Pellet stove

With the price of natural gas going up I'm wondering how efficient it would
be to supplement my forced air furnace with one of these pellet stoves. I
would guess that the price of pellets or corn will go up too with gas prices
going up delivery has to follow suit. Does anyone have one of these or any
other helpful information would be welcomed. I live 30 miles south west of
Chicago for my general area of the country.
Thanks for any information.
Reply to
Yepp
I have a regular epa approved Jotul wood stove as a heating supplement to my rather weak central gas system, and I love the stove. My friends who have pellet stoves cannot run them in an emergency, as they take electric power to feed the pellets to the fire. They also make an annoying grinding sound all the time. A real wood stove is both silent, romantic, and works when electricity is down. I suspect pellet types are also more expensive to run than a wood stove. All you have to do is compare cost and btu yield from pellets vs wood, per hour of burning. A good resource for your question, with lots of good advice, is newsgroup alt.energy.homepower. Good luck.
Reply to
Roger Taylor
That depends on how you value labor.
My friend's grandfather is quite happy with his new $7500 corn stove. He bought some moldy corn for $1.50 per bushel (vs about $2 for good corn), and says it's equivalent to 4 gallons of oil. The stove has been burning non-stop for the last 3 weeks making hot water for showers, etc. It has an automatic feed and needs ashes removed about once a week. Some pellet stoves have concentric chimneys with air-air heat exchangers and an efficient low flue temp and don't need conventional chimneys.
Corn seems more convenient than pellets, if delivered in bulk, but it's hard to believe it's so much cheaper than oil. Maybe that has something to do with ag subsidies. And a corn plant seems like a very large and inefficient way to produce an ear or two of corn, with lots of water and herbicides and cultivation and fertilizer. Maybe we should burn soybeans instead. They are round and might bridge less in a hopper.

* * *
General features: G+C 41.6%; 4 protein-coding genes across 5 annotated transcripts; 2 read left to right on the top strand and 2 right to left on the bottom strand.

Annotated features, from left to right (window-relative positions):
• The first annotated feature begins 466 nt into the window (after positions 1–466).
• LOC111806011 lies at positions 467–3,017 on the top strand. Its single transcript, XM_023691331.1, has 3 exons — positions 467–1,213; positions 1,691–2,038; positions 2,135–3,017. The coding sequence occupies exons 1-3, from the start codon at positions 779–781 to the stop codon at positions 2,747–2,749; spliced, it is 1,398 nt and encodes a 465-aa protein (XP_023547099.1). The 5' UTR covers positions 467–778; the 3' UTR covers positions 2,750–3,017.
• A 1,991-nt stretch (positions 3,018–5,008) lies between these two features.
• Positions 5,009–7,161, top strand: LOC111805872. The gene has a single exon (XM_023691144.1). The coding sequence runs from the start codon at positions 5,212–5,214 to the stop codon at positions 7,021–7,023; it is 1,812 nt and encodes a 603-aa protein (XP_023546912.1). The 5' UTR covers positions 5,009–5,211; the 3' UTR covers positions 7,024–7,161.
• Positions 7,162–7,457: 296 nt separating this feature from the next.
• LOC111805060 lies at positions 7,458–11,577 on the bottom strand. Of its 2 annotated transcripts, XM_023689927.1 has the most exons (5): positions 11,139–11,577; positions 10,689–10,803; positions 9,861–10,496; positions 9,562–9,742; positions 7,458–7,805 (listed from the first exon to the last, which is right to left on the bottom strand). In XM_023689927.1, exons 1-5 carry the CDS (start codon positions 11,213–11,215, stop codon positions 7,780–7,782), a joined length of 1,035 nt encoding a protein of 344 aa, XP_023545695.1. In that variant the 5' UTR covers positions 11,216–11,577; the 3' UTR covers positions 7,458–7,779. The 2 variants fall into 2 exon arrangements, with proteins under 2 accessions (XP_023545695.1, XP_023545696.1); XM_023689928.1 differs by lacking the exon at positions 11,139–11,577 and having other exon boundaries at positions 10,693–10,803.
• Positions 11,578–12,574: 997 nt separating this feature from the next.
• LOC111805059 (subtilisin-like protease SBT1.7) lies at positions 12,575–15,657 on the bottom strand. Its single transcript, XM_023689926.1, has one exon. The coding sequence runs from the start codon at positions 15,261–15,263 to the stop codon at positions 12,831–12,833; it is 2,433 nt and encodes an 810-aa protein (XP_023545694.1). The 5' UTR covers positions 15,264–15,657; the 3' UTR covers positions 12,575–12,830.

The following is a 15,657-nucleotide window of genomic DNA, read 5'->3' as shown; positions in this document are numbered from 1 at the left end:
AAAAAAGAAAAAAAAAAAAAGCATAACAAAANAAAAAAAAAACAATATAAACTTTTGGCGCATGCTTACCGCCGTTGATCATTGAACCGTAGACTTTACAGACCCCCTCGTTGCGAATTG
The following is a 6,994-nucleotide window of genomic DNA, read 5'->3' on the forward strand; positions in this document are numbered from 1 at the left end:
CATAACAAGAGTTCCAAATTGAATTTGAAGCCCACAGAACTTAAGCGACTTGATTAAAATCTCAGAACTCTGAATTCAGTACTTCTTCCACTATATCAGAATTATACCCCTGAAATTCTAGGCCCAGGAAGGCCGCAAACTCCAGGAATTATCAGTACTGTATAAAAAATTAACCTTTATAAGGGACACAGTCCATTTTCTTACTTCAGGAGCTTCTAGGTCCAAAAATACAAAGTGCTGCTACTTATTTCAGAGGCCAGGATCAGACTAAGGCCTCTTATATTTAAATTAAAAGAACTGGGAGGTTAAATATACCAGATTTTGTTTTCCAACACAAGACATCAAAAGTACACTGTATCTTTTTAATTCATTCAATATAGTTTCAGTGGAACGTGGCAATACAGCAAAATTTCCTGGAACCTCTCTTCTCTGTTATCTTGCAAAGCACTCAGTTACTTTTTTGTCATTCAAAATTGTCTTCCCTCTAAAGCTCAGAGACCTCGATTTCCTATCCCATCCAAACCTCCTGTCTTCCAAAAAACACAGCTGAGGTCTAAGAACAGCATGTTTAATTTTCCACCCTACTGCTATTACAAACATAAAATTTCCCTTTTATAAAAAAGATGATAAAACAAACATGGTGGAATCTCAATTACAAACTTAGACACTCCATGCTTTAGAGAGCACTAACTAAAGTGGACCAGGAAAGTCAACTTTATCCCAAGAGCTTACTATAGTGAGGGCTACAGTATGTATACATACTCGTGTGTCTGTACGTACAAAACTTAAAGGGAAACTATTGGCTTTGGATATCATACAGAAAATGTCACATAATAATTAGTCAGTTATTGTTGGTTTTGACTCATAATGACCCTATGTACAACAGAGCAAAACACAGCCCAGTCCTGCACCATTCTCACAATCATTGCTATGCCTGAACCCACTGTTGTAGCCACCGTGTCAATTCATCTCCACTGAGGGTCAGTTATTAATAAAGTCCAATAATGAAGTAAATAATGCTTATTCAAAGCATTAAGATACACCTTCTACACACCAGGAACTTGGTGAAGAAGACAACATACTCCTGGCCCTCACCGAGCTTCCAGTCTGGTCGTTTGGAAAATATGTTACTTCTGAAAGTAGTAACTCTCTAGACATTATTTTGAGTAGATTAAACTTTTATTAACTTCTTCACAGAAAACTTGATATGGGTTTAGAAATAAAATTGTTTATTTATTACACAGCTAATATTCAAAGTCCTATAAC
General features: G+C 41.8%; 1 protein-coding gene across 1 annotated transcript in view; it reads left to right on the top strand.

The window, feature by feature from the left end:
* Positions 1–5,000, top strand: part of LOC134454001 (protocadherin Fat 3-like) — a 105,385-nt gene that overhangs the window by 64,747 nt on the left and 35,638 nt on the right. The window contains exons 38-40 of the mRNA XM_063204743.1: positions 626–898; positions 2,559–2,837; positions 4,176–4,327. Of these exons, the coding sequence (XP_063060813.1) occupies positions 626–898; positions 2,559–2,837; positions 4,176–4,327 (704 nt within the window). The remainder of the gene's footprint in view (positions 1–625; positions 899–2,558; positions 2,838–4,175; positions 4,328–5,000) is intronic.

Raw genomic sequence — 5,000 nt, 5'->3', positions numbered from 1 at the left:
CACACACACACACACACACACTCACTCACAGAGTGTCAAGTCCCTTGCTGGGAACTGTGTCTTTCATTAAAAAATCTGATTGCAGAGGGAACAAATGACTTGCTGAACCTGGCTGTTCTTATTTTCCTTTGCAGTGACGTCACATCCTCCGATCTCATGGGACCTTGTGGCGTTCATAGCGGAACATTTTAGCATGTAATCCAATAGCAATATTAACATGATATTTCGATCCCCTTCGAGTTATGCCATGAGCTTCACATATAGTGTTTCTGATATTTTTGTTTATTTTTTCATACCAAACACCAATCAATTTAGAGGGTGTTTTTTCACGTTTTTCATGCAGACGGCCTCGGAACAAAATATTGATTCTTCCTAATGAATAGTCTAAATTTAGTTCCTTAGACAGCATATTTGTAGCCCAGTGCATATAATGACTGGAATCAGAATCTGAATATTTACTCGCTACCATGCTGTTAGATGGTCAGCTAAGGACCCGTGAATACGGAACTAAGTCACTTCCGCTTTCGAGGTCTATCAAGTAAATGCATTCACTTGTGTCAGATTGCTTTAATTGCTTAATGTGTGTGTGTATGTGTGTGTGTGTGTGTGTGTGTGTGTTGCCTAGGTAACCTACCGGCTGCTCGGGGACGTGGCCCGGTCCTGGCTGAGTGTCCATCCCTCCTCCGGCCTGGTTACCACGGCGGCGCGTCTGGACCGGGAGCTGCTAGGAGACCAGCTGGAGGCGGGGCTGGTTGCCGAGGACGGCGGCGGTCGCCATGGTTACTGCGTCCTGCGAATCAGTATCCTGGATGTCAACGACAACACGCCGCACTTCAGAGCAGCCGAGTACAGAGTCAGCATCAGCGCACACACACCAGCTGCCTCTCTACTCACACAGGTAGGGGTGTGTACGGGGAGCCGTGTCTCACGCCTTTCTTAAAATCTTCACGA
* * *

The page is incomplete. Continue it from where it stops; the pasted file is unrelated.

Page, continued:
Nick
Reply to
nicksanspam
Hmm. right now I wouldn't mind knowing where I could sell good corn for $2. It's around $1.50 for #2, with heavy discounts for pretty much everything.
I'm not sure what you are implying here, but if it's what I think I take some offense to that comment.
How else do you propose to get an ear of corn? :) And FWIW, $1.65 is about break even cost for most farmers(not considering capital amortization) for input costs. At least in my area. The two biggest variables that will vary from region to region being expected yield and land rent(generally directly related). Given the skyrocketing cost of fuel(and consequently Nitrogen) that number is probably going to be $1.80 next year.
Haven't tried it, but I have heard burning soybeans is less recommended. Due to the higher oil content, there will be higher soot/creosote stuff in the flue. So I have heard. I haven't done it so don't know for sure.
Reply to
cyberzl1
A few years back these were sold everywhere. Now few places even will talk about them.
That should say something.
My thoughts were always that while the pellets were "less bother" than real wood. You were at the mercy of the pellet makers. and what they charge for a bag of "fuel"
Nothing like having a real woodstove that you can even get free PALLETS from factories in your area, saw them up and toss them in. I've had 2 woodburners for over 15 years and have NEVER paid for a piece of wood used in them. Neighbors are always cutting trees, and supply me with more wood than I can use.
AMUN
Reply to
Amun
What the hell are you talking about? They are EVERYWHERE. More and more places are now selling the pellets too. You can even get them at Home Depot and Lowes now. They are mainstream.
2 of my local news stations have done stories on them within the last month about how they are exploding in popularity because of the rise in fossil fuel costs.
A ton of pellet fuel is almost equal in price to a cord of firewood. The pellet fuel will provide, at minimum, 40% more BTU output. In other words, it will last much longer than a cord of wood.
Been there and done that for many many years. Wood stoves can be nice, but they are WAY too much work and messy if your intent is to heat the home for the winter. No more for me, thanks. My last 4 years with the pellet stove have opened my eyes to how nice it can be. I get to keep the house much warmer than with the thermostat and it costs much less and gas/oil.
Reply to
Mark
Wow. I had no idea corn stoves cost that much! A high end pellet stove is under $3,000. Why are the corn ones so much higher? The mechanisms must be very similar.
Actually, most pellet stoves are this way now. I don't think you'll find one without a heat exchanger. You can exhaust them through a wall and vent them 6" from the building without needing a chimney stack at all. The close tolerances are allowed because of the very efficient burn and significantly lower flue temps. They do require a slight rise from the stove to allow for natural convection to exhaust smoke in the event of a power outage.